"Hellooo...? Are you there..? Can you hear me..?" I said, in the vain hope that the lady would hear me. There was no answer... It was then that i thought i had fallen into a hideous trap. My reporter was still outside in her car and i was trapped in a toilet inside the house. Then it struck me... Maybe the walls were filled with the rotting corpses of other BBC, ITN and Sky News cameramen who had fallen into this insane woman's diabolical cameraman toilet trap. She would send the reporter away saying that i hadn't turned up, and i would be left alone, trapped in her murderous scheme. I would be starved to death and bricked up in a wall next to Harry, a BBC news cameraman who disappeared in 2009.

Any story would do. Anything but the embarrassment of having to call my reporter for help. There was nothing for it... I got out my phone, praying for a signal to be present. There was. In my shame, i dialled my reporters number and told her the predicament i was in, fearing for my life...

I must say at this juncture, that i was not expecting the howls of laughter and derisive comment. This was serious... i could die in here.

Thirty seconds later, my grinning reporter and the thwarted home owner opened the door and released me. The shame. I could hear the news room jungle drums and rumour mill now... Burly cameraman rescued by petit lady reporter from toilet. I fear i can never show my face in the cameraman crew room again... Banished in shame and humiliation.

In my defence, i swear i caught a glimpse of menace in the home owners eye during our interview with her about subsidence in her home and surrounding areas. Subsidence my arse... I think it's the weight of all the dead cameramen corpses in the walls that caused the damage, and I do believe that i was the one that got away...

If there is a lesson here it is this... When using unknown toilet facilities, check your knob before locking the door. It may just save your life and the embarrassment of having to be rescued by a sniggering journalist.

Paul Martin is @ukcameraman on Twitter.

Saturday, 2 November 2013

Football, Strikes, Scotch Eggs, Cancer And Hedgehogs... Just Your Average TV News Day.

You may think that my last post sounded like I was out of a job, but as I said, the news ebbs and flows. Peaks and troughs, swings and roundabouts and from the sublime to the ridiculous, as you are about to hear...

Sickly baby hedgehog nearly gets mistaken for cameraman's scotch egg lunch...

 Last Thursday saw me drive a total of 168 news gathering miles in the pursuit of the following stories for the delight of Mrs Miggins watching the early evening news.

1. Wake up 06:00. Football press conference at 08:30. In which I drive for an hour to be told by security that I wasn't on the list, then listen to a coach who doesn't speak English, a disengaged footballer who speaks in cliches and the quick demolition by your author of two cold bacon rolls.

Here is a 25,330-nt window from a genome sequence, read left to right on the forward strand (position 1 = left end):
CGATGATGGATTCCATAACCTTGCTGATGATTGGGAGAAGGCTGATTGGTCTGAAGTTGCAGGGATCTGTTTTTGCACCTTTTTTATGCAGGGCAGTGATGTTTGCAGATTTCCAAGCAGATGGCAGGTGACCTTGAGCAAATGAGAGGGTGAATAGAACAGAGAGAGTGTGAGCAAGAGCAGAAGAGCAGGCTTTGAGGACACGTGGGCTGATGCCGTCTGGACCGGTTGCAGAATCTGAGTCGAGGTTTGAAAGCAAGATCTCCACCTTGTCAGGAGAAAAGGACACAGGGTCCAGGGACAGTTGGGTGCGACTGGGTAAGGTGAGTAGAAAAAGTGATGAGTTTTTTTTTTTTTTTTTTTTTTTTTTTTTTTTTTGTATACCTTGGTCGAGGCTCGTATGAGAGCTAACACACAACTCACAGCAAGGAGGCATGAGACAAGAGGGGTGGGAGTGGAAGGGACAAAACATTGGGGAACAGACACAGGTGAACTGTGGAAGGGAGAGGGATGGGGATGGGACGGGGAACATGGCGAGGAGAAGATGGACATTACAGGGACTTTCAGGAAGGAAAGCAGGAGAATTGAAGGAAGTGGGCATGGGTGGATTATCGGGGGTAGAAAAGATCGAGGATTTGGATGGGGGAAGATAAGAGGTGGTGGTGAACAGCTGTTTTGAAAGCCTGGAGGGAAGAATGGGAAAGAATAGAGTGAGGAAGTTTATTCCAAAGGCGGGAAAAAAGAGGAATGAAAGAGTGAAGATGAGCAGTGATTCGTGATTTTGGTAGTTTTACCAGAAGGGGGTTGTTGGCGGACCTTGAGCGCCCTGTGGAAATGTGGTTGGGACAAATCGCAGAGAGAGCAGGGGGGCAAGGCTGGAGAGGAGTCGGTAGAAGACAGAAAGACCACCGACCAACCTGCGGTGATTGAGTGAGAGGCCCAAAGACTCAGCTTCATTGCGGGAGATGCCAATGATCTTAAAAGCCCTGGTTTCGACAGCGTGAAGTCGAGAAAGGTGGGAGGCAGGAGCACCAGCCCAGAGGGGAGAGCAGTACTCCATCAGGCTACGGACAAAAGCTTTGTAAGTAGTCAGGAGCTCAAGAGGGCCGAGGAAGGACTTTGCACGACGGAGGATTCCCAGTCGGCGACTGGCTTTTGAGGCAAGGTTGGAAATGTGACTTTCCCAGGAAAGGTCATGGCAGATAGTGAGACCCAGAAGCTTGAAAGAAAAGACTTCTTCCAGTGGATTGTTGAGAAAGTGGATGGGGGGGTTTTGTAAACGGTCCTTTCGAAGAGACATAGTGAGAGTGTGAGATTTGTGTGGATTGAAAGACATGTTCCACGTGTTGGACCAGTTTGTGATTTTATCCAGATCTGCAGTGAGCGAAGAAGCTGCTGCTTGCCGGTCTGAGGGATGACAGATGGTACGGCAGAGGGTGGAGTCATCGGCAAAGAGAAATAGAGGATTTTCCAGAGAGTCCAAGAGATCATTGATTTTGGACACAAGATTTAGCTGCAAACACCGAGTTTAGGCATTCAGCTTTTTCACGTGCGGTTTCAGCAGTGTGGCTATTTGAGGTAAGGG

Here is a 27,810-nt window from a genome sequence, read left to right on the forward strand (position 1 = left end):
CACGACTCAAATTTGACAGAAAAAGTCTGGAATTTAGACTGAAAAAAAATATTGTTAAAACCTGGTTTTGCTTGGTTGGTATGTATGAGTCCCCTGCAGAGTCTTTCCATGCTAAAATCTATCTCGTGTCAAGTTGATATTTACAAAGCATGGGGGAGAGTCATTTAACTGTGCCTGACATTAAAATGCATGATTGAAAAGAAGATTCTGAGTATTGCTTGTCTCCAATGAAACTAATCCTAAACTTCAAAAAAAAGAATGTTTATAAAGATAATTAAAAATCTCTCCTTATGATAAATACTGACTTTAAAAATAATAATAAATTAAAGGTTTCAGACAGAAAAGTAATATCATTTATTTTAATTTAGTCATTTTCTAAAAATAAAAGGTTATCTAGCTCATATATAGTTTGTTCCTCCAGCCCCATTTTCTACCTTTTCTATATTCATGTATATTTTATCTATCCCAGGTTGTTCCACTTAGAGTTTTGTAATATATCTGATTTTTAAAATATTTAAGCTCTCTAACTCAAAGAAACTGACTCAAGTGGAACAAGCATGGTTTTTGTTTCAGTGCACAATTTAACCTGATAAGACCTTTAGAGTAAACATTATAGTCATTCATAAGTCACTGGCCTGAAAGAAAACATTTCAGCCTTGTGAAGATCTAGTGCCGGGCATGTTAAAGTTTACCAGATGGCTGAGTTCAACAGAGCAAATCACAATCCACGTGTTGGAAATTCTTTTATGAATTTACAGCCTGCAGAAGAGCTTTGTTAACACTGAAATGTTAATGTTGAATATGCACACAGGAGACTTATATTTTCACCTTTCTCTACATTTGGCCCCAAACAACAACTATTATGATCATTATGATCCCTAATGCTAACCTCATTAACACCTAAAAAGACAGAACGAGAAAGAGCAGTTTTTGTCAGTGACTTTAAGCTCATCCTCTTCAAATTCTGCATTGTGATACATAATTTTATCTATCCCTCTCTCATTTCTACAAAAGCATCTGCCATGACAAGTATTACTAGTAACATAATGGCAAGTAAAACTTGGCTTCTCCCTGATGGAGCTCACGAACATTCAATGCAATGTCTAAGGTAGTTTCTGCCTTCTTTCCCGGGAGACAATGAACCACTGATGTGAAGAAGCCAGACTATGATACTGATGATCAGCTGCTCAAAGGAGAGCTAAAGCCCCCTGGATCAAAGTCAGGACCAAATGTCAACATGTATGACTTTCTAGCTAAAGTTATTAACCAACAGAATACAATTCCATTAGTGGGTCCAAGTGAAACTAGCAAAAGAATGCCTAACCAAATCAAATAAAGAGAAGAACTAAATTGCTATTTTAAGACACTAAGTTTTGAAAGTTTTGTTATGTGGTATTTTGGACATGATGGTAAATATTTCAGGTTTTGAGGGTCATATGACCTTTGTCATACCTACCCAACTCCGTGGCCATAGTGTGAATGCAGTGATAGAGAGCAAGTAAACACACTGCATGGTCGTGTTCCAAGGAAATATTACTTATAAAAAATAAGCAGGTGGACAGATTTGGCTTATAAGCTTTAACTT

2. No break. Drive to university campus to film lecturers who are on strike, thereby teaching lazy students the art of playing kazoos, hanging around street corners, waving flags and shouting loudly about money and pensions whilst doing no work.

3. Deliver footage to studios, ingest, pick up next briefing sheet, burn lips on hot coffee whilst running to the truck... Spill coffee.

4. No lunch. Drive to 5 storey General Hospital, guess which level we were going to..? Interview with a cancer research doctor about how we are all going to die in a horrible manner. Coffee with time to feel depressed before receiving my next assignment.

4. Lunch of a scotch egg and packet of crisps whilst I drive for another hour to wildlife refuge. Film 1'30" package on rescued baby hedgehogs whilst gagging on the smell of 40 to 50 sickly hedgehogs in one room. Wait for satellite truck, take phone call cancelling the live spot. Drive home.

5. Arrive home after tea time following infuriatingly slow drive through rush hour traffic. Wife accuses me of smelling like sick baby hedgehogs... Shower. Burn clothes. Open bottle of a cheeky little Pinotage. Fall asleep on sofa. Dribble.

So, anybody reading this with a healthy interest in getting into TV news journalism or TV news camerawork, please do not dream of international jet setting assignments. Forget the glamour, celebs and the easy life. Think more along the lines of press conferences in a sweaty gym, scotch eggs for lunch, grumpy strikers, death and the sweet aroma of shitting sickly hedgehogs. For this will be your fate.

Next up: Filming bonfires in the rain and roadside news van tyre punctures, in which I cut myself and sob quietly into my steering wheel.

Paul Martin is @ukcameraman on Twitter.